Tuesday, August 19, 2014

Report from my brother-in-law in Israel now. interesting read

Report from my brother-in-law in Israel now. interesting read
Greetings from Israel
Beth and I arrived here a week ago not sure what to expect. One of the episodic ceasefire agreements was holding as we landed at Ben-Gurion Airport. The usually lengthy passport line was empty. Incredibly the total elapsed time from landing through immigration, gathering our 300 pounds of bags (don't ask!) and car rental was barely 90 minutes, a record for us. Tourism died for obvious reasons in July. We would have happily spent an additional hour at the airport.
As usual, our dance card has been full since we arrived here. Please have patience as I share a couple of observations:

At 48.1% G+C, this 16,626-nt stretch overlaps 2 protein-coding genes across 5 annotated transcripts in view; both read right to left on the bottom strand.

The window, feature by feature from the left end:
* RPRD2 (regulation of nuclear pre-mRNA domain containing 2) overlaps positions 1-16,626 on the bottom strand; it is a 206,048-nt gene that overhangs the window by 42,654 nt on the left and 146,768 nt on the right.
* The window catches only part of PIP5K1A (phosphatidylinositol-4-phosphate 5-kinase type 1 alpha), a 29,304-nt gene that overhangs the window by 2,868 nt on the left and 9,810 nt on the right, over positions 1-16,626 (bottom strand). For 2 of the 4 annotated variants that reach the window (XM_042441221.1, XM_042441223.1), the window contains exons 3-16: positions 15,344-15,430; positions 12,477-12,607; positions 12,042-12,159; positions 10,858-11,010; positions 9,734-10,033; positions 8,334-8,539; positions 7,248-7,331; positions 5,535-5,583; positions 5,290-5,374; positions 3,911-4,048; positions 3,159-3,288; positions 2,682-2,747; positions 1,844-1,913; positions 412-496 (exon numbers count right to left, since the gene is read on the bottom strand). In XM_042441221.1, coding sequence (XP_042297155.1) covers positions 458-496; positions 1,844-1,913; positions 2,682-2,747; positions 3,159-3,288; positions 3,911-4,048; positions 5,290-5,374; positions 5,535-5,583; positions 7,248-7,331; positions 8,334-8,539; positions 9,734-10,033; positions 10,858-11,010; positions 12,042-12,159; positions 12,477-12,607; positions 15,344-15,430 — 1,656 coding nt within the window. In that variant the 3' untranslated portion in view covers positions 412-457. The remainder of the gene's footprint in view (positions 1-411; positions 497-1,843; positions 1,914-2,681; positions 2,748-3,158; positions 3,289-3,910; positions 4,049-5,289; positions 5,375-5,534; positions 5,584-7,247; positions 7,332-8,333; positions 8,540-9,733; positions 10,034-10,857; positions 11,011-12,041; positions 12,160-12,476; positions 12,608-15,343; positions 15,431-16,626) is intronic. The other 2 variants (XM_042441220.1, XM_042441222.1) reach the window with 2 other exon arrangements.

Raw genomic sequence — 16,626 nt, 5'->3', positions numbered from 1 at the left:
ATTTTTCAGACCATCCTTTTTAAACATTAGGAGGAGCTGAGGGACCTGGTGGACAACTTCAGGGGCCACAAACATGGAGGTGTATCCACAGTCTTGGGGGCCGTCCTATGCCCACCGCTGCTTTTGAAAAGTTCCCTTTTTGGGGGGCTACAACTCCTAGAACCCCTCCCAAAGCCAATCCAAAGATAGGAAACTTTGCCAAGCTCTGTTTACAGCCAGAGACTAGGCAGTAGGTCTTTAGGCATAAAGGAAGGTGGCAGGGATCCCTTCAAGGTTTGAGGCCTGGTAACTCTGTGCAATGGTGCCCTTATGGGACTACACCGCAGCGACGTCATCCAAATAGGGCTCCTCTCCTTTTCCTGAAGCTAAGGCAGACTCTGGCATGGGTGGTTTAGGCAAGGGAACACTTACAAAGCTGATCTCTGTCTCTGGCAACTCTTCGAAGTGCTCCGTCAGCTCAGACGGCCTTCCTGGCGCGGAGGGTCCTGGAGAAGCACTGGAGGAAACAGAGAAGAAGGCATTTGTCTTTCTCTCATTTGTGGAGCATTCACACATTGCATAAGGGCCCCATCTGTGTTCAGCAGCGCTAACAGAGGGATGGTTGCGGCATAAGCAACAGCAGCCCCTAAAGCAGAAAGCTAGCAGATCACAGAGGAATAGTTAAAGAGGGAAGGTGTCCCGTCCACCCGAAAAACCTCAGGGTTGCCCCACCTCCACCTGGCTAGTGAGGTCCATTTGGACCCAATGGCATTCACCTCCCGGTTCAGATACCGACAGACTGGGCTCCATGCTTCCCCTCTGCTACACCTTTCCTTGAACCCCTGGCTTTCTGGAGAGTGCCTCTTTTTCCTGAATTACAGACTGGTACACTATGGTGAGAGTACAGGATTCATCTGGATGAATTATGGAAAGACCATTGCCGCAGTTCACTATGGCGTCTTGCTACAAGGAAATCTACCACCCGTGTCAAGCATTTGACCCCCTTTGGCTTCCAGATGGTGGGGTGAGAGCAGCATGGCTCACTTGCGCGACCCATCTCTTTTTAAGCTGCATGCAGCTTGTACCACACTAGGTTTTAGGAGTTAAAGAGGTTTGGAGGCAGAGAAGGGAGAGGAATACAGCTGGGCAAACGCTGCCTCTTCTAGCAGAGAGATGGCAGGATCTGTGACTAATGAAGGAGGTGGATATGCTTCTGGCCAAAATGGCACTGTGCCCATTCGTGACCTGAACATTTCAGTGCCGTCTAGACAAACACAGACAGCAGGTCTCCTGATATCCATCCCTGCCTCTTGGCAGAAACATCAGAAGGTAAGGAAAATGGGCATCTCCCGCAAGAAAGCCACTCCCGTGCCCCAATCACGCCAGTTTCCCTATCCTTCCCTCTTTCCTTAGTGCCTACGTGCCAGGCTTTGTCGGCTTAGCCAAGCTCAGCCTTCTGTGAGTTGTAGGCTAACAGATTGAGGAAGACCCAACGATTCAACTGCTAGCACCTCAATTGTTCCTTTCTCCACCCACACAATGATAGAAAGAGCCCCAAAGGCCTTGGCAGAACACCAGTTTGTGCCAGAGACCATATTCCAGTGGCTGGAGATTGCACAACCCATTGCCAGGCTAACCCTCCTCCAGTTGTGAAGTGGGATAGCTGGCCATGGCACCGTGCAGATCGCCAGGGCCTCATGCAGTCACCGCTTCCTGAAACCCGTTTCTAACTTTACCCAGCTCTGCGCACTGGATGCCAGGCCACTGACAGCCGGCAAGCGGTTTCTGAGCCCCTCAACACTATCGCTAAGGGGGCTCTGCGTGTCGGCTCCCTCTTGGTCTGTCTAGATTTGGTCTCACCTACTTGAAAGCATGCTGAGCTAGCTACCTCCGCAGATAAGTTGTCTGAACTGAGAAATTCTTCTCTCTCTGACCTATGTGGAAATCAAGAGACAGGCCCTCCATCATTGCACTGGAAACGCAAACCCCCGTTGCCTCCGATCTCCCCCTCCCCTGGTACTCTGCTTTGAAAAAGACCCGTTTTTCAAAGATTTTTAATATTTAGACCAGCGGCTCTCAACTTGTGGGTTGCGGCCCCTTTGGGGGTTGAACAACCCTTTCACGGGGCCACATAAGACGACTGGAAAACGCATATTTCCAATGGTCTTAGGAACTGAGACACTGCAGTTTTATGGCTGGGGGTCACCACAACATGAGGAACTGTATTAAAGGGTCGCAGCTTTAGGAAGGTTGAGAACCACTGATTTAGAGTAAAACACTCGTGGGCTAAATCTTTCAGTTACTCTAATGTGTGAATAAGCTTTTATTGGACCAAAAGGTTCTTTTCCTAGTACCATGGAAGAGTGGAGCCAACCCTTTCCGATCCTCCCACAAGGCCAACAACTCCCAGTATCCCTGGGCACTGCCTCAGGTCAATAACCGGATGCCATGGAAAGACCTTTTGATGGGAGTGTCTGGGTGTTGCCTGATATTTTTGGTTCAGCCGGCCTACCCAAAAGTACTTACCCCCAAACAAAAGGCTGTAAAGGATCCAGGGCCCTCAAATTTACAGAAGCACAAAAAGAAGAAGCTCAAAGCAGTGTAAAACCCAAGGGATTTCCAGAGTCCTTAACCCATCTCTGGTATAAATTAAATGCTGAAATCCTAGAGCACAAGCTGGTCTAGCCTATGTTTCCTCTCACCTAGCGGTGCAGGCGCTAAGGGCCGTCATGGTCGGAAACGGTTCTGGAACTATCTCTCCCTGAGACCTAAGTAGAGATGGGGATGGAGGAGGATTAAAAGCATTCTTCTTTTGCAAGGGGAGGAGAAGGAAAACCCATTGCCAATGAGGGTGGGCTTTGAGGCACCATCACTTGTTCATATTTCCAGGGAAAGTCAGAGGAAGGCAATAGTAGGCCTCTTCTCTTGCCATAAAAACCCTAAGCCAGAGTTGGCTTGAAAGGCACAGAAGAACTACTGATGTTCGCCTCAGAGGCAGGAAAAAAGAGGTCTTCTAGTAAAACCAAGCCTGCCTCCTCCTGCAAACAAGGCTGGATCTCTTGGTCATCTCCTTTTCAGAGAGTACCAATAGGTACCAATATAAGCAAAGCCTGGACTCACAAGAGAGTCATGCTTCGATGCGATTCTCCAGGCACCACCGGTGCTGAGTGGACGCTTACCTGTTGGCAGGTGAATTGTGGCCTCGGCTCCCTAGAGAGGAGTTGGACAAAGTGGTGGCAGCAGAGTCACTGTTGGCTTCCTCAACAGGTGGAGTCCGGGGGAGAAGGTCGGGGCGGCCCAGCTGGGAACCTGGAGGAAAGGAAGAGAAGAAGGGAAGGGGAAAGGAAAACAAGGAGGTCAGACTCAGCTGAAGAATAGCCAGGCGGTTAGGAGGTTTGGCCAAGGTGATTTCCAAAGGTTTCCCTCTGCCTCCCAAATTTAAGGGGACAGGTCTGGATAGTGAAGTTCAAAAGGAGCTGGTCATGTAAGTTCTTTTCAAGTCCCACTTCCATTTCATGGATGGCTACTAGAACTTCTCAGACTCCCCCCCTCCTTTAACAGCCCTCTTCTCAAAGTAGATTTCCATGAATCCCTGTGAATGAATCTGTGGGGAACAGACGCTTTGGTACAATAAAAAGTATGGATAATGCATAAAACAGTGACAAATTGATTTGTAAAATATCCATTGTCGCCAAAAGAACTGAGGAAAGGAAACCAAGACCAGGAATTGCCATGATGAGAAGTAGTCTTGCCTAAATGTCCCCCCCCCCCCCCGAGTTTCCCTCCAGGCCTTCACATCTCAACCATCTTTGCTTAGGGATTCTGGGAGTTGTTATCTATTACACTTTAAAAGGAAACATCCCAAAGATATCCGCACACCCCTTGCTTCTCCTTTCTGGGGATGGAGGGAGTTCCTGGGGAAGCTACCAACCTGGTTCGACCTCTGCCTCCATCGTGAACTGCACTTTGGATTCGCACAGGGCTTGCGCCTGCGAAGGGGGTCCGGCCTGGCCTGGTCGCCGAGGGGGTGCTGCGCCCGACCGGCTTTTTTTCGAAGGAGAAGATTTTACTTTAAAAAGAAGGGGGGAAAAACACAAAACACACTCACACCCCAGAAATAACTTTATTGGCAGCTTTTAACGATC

* Israel is calm. Despite the ongoing threat of missiles and tunnels from Gaza life goes on. People go to work, they raise their kids (and one sees LOTS of kids in Israel) and argue loudly about most everything—particularly the Cairo negotiations. Last Friday Beth and I went to the local mall in Talpiyot, a Jerusalem neighborhood near our apartment to arrange for a new SIM card for Beth's phone (the Israeli cellular phone business is cost competitive compared to America). Friday is Israel's Sunday and most people have the day off. The mall was jammed—and I mean jammed with thousands of people pushing hundreds of strollers. The stores were all busy and no tables remained at the many restaurants. The atmosphere felt festive. Clearly the ability to go out with a lesser threat of missile attack for the first time in weeks was not lost on our neighbors. Smiles, laughter and, yes, even a sense "we can relax a bit" were palpably in the air.